Somerset

Bishop of Bath and Wells hits out against spending cuts

Right Reverend Peter Price, Bishop of Bath and Wells Diocese
Image caption Bishop Price visited places such as schools and law courts to find out the impact of the cuts

An Anglican Bishop has spoken out against government spending cuts, saying they will affect the "most vulnerable and poorest" in society.

The Bishop of Bath and Wells, Right Reverend Peter Price, said attention should be drawn to cuts which caused "suffering, hardship or deprivation".

Bishop Price also said people should join protests against the cuts.

The government said the cuts were needed to reduce public debt and bring "stability" to the economy.

Bishop Price made the comments in an article which was distributed in parish magazines across his diocese.

He said he had visited numerous places such as schools, law courts and farms with the Bishop of Taunton, Right Reverend Peter Maurice, to find out what was concerning people.

He wrote: "The call for a Big Society will be hollow if governments do not recognise the impact of their decisions upon the old, the young, and the vulnerable.

"A Big Society calls for a commitment to the common good by government and people alike.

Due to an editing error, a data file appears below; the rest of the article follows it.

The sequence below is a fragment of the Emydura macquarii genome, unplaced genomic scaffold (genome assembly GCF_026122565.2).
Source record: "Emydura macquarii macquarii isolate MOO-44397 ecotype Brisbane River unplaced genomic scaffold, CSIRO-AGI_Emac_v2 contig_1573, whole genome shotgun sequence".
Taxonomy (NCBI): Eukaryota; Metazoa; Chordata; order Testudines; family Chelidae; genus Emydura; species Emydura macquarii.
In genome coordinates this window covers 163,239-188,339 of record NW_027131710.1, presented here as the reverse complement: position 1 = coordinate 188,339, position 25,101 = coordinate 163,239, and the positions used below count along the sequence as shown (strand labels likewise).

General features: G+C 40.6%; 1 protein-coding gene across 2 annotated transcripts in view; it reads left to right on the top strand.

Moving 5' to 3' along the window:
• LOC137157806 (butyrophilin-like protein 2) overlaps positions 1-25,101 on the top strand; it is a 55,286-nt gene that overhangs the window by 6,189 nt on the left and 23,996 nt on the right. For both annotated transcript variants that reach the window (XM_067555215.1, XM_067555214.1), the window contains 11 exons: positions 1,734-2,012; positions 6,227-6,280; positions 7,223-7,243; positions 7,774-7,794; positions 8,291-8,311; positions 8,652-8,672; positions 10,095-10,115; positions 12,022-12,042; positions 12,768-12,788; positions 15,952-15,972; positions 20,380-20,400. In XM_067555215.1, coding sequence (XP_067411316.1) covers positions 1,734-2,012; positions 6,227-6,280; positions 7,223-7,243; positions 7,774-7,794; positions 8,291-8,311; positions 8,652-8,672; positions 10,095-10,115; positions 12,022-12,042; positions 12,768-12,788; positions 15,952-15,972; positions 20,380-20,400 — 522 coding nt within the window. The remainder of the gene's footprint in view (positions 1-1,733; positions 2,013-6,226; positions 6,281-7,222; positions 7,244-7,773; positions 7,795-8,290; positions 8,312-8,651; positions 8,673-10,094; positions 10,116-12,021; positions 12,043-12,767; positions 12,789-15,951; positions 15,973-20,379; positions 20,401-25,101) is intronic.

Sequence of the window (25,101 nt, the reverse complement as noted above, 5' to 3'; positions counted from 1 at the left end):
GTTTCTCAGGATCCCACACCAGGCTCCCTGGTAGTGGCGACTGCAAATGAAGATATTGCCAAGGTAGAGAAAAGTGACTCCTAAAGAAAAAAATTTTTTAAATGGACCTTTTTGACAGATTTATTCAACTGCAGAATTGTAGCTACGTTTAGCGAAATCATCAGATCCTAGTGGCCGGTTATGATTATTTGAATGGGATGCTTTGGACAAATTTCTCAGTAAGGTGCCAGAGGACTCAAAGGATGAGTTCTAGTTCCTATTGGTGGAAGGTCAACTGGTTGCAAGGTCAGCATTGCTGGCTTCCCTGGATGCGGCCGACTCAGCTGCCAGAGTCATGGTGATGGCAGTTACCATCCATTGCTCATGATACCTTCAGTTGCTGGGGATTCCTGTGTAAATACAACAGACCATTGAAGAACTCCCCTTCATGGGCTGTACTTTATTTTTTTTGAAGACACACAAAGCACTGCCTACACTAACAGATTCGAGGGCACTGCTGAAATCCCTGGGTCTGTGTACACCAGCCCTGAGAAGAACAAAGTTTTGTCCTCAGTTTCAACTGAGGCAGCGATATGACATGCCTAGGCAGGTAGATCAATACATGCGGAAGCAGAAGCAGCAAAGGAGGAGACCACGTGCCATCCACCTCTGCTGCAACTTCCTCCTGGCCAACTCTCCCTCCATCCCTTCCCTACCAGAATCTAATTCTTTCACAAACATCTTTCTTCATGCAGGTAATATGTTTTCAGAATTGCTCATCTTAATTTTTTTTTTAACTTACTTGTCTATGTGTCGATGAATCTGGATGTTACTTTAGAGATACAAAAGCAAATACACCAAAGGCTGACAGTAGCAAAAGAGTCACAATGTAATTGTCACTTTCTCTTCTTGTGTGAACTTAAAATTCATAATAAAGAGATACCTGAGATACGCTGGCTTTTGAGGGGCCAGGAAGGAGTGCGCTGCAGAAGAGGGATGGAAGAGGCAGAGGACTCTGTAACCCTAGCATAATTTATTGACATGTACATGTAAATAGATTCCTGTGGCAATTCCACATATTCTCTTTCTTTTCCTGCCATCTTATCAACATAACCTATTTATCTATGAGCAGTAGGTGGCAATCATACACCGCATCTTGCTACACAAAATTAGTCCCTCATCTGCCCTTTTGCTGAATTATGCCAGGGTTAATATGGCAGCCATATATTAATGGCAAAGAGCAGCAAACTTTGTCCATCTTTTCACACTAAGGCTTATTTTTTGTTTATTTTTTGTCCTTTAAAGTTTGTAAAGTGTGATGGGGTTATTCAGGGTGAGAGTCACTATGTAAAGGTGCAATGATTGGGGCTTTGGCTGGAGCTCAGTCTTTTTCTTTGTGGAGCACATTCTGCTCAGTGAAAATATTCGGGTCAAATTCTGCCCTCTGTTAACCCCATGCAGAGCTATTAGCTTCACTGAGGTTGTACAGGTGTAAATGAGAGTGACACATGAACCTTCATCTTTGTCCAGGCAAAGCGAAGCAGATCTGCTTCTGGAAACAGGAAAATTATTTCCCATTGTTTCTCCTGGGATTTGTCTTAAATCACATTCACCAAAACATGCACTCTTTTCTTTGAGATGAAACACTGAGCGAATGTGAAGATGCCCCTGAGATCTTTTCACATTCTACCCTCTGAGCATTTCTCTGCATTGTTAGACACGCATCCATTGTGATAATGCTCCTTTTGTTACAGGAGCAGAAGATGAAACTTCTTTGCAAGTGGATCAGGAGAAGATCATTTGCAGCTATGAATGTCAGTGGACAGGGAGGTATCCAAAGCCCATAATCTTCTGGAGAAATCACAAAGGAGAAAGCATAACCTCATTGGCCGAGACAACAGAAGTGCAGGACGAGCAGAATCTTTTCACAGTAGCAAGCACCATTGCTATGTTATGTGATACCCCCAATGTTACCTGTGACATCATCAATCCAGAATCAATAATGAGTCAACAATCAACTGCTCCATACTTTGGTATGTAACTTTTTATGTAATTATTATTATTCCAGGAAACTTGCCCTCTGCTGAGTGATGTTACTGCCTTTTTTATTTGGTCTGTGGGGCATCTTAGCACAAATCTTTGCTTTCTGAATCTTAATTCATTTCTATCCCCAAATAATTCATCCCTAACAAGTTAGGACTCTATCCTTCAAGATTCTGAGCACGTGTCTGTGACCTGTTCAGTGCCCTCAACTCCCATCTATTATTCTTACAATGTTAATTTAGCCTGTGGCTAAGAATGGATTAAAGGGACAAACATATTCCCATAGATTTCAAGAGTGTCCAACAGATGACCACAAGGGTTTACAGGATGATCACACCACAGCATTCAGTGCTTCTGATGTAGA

'Sacrifices of people'

"The society of God's Kingdom calls for the priority to be given to the poor, lonely, isolated and vulnerable. In society we do together what we cannot do alone.

"Nurturing and encouraging volunteering in the community is good. But it is not something that can be done without resources, any more than the Hebrews could make bricks without straw."

He added: "It has been said that if government programmes require sacrifices of people, the people need to trust that the result will be a better future for everyone. If that trust is absent then people will see such cuts as unfair and punitive.

"Many people in our parishes will be affected deeply by the cuts."

The government says the cuts will allow it to reduce public debt and trim debt interest payments by £5bn a year by 2014.

When outlining the £81bn cuts package, Chancellor George Osborne vowed to restore "sanity to our public finances and stability to our economy".

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